• Little Hero, Big War: Nathan is completely unrelated to the Belmont clan or anybody they've ever encountered or intermarried with, and he does not wield the Vampire Killer, but that doesn't stop him from doing what he can to help keep Dracula sealed away.
  • Luck Stat: To go with the Random Drops. The last New Game+ bonus mode you earn, Thief mode, boosts it through the roof, hitting the Cap before long.
  • Magic Knight: Nathan Graves qualifies, wielding both a Hunter Whip and magic cards. This game even has a Magician Mode where you have all the cards available from the start.
  • Mana Shield: The Neptune card combinations heal you if you are hit with an element that it is guarding you against at the cost of MP. However, in the regular mode the amount of restored health is very small, making it more useful for the shielding than the healing.
  • Mercy Invincibility: One of the DSS combinations (Jupiter/Golem) interacts with this mechanic, making the invincibility last four times longer.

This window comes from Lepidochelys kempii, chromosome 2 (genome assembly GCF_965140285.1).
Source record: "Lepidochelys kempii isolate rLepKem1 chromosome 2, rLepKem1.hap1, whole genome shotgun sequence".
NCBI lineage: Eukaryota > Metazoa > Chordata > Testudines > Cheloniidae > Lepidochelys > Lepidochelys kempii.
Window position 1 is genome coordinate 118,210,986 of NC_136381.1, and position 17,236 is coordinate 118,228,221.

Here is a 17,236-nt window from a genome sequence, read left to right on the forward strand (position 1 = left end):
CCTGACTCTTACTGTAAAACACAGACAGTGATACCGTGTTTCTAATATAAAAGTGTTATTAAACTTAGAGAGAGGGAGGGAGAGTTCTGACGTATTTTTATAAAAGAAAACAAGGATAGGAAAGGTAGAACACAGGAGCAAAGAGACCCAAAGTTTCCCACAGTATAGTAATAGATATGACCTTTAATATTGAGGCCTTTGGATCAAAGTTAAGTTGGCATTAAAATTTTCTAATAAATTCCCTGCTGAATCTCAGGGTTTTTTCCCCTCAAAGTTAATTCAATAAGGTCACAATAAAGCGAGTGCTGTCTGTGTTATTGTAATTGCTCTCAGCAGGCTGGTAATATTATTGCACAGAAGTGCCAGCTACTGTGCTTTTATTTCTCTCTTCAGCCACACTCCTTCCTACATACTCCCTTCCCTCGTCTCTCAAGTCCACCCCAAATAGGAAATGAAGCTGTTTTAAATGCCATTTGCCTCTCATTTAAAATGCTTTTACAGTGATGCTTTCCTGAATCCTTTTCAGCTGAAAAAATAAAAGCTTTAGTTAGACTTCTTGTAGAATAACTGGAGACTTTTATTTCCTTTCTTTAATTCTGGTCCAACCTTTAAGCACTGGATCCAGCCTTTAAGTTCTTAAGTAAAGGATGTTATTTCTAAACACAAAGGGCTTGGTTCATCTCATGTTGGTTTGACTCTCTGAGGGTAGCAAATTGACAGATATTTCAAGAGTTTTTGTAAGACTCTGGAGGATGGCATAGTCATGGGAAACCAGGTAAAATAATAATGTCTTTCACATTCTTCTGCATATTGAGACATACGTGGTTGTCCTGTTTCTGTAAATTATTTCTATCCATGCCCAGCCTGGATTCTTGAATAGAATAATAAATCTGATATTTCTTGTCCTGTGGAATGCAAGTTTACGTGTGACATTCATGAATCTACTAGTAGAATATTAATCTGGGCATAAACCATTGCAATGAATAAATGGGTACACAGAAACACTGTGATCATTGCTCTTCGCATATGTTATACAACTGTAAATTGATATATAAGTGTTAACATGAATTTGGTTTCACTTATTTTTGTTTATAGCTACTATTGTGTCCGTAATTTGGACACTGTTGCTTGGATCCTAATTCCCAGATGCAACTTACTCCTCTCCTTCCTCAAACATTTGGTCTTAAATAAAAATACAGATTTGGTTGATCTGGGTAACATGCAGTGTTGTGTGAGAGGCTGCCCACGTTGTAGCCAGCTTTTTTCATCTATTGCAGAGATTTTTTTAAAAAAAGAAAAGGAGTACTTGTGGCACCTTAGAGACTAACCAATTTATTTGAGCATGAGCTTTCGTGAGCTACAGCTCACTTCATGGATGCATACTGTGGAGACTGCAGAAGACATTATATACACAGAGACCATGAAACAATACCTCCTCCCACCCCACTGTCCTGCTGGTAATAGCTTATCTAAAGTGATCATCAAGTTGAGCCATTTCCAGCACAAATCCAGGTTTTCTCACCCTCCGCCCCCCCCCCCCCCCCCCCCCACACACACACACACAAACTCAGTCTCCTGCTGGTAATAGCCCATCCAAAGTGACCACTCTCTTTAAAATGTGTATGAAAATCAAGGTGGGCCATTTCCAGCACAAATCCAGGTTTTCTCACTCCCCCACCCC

• Metal Slime:
    • The Skeleton Medalist, hidden inside a secret room within a secret room, who will run into a wall as soon as you enter. He drops the Bear Ring.
    • The three candle monsters masquerade as ordinary candles in specific rooms after defeating late-game bosses, and only give you a brief window of opportunity to destroy them before they dissolve into the floor and disappear. Two of them drop the Uranus and Pluto cards, while the other drops Gambler Armbands, the best luck-boosting equipment in the game.
  • Meteor-Summoning Attack: One of Dracula's ultimate abilities is to drop a shower of meteors on the protagonist. Given Dracula's own gigantic form limiting your movement options, the only real escape is to activate a rock-absorbing spell.
  • Minimalist Run: Actually rewarded. Opting to play the game without a subweapon limits your options somewhat, but if you get enough hearts to use an Item Crash without one, you perform a long lasting, screen wide attack powerful enough to kill all but a handful of bosses in a single cast. Outside of Magician Mode and glitches, this is a very late-game capability as it costs 100 Hearts to use plus the Pluto card, which is required for the Item Crash DSS combo and drops from an enemy that only spawns after defeating Camilla.